Thread: Export problems
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Old 07-07-2021, 04:38 AM
Spliff Spliff is online now
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So I had a thorough look into the above, and wrote the necessary script, not yet for transfer into the target xml format, but for the export from the above UR export (XML OPML, all attributes, children recursive, html "None" (which is not true since all the html folders and files will be created by this, additionally to the text-only xml file)).

As mentioned above, you do a loop which delimits and processes the items, one by one, then deciding for them, e.g. by the flag number, if they are to be included into the final output or not, and if yes, you also analyze the Item Text data, for further discarding parts into that, e.g. "comment lines" (starting with a special character), or discarding anything within the Item Text data below some "code", e.g. a separator line, between "text to be exported" and data which is not; also, within the Item Text, you may "code" some special data, again with leading special characters, to be then deleted from the "text" part, but to be written into special variables for further use.

Then (i.e. if you hadn't discarded the item altogether), you write those variables into the target variable (append), e.g. like

|tThe item Title
|iThe item ID if needed, etc.
|oSome Other data retrieved from the Item Text
|cThe item text / Content

and finally you write this variable into a file, or process it the way you need, replacing the above codes (|o and the like) by the corresponding, needed XML or other notation.

I can confirm that this works as expected, i.e. this UR export is reliable, including correct rendering of newlines and blanklines, etc., so yes, you can use this as output from the above-mentioned markdown and similar; this is a very positive finding since just for feeding the search index, UR's redundant text-only content storage would NOT have needed to preserve the correct newlines, etc.

On the other hand, the above-mentioned UR export produces a quite incredible overhead, since all the described selection work is just done in my script, AFTER UR export, and if I only want to use 10 p.c. of my items within the target application (by discarding about 90 p.c. of them via their flag number), UR produces, within the xml file alone, tenfold what I need, since there is no possibility to discard flag numbers within the UR export dialogue already, and worse, whilst I don't even need the html folders and files even for my 10 p.c. of items, UR, at every single export as described above, creates them though within its "raw" export, i.e. I then have to delete not just 100, but 1,000 newly created html folders and files.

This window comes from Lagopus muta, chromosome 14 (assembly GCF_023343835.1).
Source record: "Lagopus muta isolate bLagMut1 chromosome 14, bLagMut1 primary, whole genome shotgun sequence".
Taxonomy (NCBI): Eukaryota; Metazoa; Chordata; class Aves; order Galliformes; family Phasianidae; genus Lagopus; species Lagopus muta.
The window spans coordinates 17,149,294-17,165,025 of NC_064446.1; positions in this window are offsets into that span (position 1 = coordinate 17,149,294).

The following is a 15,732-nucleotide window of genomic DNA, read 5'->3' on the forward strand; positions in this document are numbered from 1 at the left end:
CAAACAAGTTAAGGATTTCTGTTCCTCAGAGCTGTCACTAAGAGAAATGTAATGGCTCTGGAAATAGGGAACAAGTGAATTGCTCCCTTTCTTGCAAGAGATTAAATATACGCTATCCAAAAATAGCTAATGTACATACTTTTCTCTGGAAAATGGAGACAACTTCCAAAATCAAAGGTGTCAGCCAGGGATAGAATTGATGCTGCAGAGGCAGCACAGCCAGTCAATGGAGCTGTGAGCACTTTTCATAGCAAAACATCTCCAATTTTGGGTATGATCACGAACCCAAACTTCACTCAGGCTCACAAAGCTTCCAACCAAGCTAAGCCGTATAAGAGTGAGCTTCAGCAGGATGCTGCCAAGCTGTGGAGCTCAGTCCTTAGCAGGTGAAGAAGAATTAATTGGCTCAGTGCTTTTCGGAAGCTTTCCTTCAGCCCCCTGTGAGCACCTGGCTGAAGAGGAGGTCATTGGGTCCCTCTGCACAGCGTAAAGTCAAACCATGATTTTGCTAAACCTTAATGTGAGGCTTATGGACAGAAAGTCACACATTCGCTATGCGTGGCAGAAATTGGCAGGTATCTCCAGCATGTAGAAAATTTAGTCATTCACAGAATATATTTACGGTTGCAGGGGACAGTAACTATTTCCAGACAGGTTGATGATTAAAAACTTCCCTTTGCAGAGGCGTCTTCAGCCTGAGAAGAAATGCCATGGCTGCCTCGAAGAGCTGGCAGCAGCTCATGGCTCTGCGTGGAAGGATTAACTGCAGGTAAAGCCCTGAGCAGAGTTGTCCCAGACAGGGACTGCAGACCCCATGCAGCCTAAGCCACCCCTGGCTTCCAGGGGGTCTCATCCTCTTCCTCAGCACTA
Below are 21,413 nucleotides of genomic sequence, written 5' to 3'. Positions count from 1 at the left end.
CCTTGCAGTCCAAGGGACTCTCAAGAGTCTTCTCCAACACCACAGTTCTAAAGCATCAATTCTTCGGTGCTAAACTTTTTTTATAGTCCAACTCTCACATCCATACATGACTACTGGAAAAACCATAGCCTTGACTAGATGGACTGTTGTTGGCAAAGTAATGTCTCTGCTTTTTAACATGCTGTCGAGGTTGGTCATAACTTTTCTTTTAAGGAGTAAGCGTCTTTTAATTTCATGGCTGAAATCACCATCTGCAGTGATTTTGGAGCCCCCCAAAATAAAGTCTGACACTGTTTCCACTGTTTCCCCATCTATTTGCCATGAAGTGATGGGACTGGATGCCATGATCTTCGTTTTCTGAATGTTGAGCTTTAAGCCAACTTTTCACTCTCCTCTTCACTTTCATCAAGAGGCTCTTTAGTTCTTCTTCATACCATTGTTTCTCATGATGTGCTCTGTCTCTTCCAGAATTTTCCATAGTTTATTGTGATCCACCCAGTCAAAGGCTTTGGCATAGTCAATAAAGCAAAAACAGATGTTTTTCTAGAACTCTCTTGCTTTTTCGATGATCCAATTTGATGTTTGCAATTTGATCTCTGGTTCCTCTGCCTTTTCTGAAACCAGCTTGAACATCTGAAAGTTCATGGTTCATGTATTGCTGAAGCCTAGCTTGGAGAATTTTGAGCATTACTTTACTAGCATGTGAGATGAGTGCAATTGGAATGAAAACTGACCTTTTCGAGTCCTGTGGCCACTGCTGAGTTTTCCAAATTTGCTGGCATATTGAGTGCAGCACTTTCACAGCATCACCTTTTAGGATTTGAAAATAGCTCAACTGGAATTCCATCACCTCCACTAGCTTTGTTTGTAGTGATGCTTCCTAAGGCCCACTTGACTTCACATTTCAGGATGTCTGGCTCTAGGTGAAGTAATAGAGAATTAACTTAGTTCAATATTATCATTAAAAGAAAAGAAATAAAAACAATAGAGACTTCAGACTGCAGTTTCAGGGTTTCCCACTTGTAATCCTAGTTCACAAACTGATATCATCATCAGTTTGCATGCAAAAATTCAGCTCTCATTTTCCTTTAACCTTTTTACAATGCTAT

Thus, I would suggest to implement another variant in that XML export dialogue, and which would be very easy, since it would be just a subset of the current "Html: none" variant, but without the html indeed, this time. (As said, the additional html files are needed if you want to preserve text formatting, and are not needed if not.)
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For my means, and abhorring the extent of the overhead I got, I then tried csv export, just for ItemTitle, Flag and ItemText, and here again, I got some overhead since here again, I just can make my selection, via Flag, after the export (i.e. I get tenfold the number of csv "records" I really need), and here, the Flag NAME is exported, not the flag number, but whatever, I'll rename my flags to 1-character "names", then select by those.

I don't like the fact that the csv export is strict csv, i.e. with commata as only possible field separators, and thus "" as field starters and endings, with "" for " within text - having had the possibility to chose from tab or | or such as field separator would have come so much more handy -, BUT here again, I can confirm that the export is without fault, including preservation of newlines, blanklines and all, and thankfully, the Text/Content field is the last one (Title - Flag - Text), which facilitates the visual checking in some (good) text editor (e.g. EmEditor), and there are also specialized csv editors like Ron's Editor - I checked the UR csv output in both, and it's without fault.

(Btw, the "indent level" here is just that, a single number, it's not in the form 1, 1.1, 1.2 ... 18.3.45 or such, but for your individual use case, it may be of help indeed, since it preserves thus what the leadings tabs are within the above-described xml export.)

Thus, it's obvious that if you don't have a need for preserving text formatting, you will use csv export instead of xml export, thus getting incredibly less overhead, and in both cases, you will have to recreate the necessary xml (or other) notation for your target application from scratch anyway.


EDIT: It just occurred to me that the "Indent Level" info is extremely helpful indeed: Instead of the need to "flag" even the child items of "not to be exported" parent items, or then to have to flag all the "exportable" items as "exportable", you just "flag" as "non-exportable" the concerned sub-sub-trees' parent items, and then in your "export-from-export" script, for every "non-exportable" item, you get the indent-level, then check the following items for "indent level number greater than that given number, and while "yes", you discard those as well. This is a big facilitation for your general work as well, so yes, the "indent level" attribute is to be considered a core element in UR export.

Last edited by Spliff; 07-07-2021 at 05:12 AM.
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